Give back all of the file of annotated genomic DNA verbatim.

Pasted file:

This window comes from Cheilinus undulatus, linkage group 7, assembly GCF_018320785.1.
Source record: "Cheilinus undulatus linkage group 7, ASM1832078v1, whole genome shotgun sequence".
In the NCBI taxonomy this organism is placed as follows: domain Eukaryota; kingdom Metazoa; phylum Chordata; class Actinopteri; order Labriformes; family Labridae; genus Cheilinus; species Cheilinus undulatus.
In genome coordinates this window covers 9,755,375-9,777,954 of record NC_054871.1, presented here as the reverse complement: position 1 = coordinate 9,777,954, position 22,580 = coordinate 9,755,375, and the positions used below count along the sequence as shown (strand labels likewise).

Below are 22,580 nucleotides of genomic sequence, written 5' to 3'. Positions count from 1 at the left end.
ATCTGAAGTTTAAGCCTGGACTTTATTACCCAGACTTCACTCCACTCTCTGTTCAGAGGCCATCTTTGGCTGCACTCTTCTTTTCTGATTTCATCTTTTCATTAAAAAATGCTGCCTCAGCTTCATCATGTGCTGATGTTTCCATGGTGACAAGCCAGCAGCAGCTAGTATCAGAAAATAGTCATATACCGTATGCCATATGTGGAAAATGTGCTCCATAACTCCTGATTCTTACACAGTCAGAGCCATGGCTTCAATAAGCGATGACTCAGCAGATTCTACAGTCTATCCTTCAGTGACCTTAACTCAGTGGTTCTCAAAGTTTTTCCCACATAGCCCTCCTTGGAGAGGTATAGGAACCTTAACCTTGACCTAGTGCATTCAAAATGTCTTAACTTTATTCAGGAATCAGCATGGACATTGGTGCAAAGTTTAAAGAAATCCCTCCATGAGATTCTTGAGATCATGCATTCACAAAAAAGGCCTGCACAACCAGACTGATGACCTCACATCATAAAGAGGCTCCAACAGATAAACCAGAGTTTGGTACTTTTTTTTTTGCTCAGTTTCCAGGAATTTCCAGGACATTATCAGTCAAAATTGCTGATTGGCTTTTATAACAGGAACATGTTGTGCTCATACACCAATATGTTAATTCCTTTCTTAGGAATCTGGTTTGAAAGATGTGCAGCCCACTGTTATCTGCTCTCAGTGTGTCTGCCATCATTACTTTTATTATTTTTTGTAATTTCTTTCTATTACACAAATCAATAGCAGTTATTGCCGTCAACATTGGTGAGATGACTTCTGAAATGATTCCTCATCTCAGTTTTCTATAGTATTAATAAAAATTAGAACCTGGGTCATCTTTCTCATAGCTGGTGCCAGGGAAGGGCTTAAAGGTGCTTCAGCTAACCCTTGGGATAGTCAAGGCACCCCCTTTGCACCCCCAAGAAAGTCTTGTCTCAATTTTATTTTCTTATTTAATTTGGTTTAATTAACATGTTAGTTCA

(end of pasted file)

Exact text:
This window comes from Cheilinus undulatus, linkage group 7, assembly GCF_018320785.1.
Source record: "Cheilinus undulatus linkage group 7, ASM1832078v1, whole genome shotgun sequence".
In the NCBI taxonomy this organism is placed as follows: domain Eukaryota; kingdom Metazoa; phylum Chordata; class Actinopteri; order Labriformes; family Labridae; genus Cheilinus; species Cheilinus undulatus.
In genome coordinates this window covers 9,755,375-9,777,954 of record NC_054871.1, presented here as the reverse complement: position 1 = coordinate 9,777,954, position 22,580 = coordinate 9,755,375, and the positions used below count along the sequence as shown (strand labels likewise).

Below are 22,580 nucleotides of genomic sequence, written 5' to 3'. Positions count from 1 at the left end.
ATCTGAAGTTTAAGCCTGGACTTTATTACCCAGACTTCACTCCACTCTCTGTTCAGAGGCCATCTTTGGCTGCACTCTTCTTTTCTGATTTCATCTTTTCATTAAAAAATGCTGCCTCAGCTTCATCATGTGCTGATGTTTCCATGGTGACAAGCCAGCAGCAGCTAGTATCAGAAAATAGTCATATACCGTATGCCATATGTGGAAAATGTGCTCCATAACTCCTGATTCTTACACAGTCAGAGCCATGGCTTCAATAAGCGATGACTCAGCAGATTCTACAGTCTATCCTTCAGTGACCTTAACTCAGTGGTTCTCAAAGTTTTTCCCACATAGCCCTCCTTGGAGAGGTATAGGAACCTTAACCTTGACCTAGTGCATTCAAAATGTCTTAACTTTATTCAGGAATCAGCATGGACATTGGTGCAAAGTTTAAAGAAATCCCTCCATGAGATTCTTGAGATCATGCATTCACAAAAAAGGCCTGCACAACCAGACTGATGACCTCACATCATAAAGAGGCTCCAACAGATAAACCAGAGTTTGGTACTTTTTTTTTTGCTCAGTTTCCAGGAATTTCCAGGACATTATCAGTCAAAATTGCTGATTGGCTTTTATAACAGGAACATGTTGTGCTCATACACCAATATGTTAATTCCTTTCTTAGGAATCTGGTTTGAAAGATGTGCAGCCCACTGTTATCTGCTCTCAGTGTGTCTGCCATCATTACTTTTATTATTTTTTGTAATTTCTTTCTATTACACAAATCAATAGCAGTTATTGCCGTCAACATTGGTGAGATGACTTCTGAAATGATTCCTCATCTCAGTTTTCTATAGTATTAATAAAAATTAGAACCTGGGTCATCTTTCTCATAGCTGGTGCCAGGGAAGGGCTTAAAGGTGCTTCAGCTAACCCTTGGGATAGTCAAGGCACCCCCTTTGCACCCCCAAGAAAGTCTTGTCTCAATTTTATTTTCTTATTTAATTTGGTTTAATTAACATGTTAGTTCA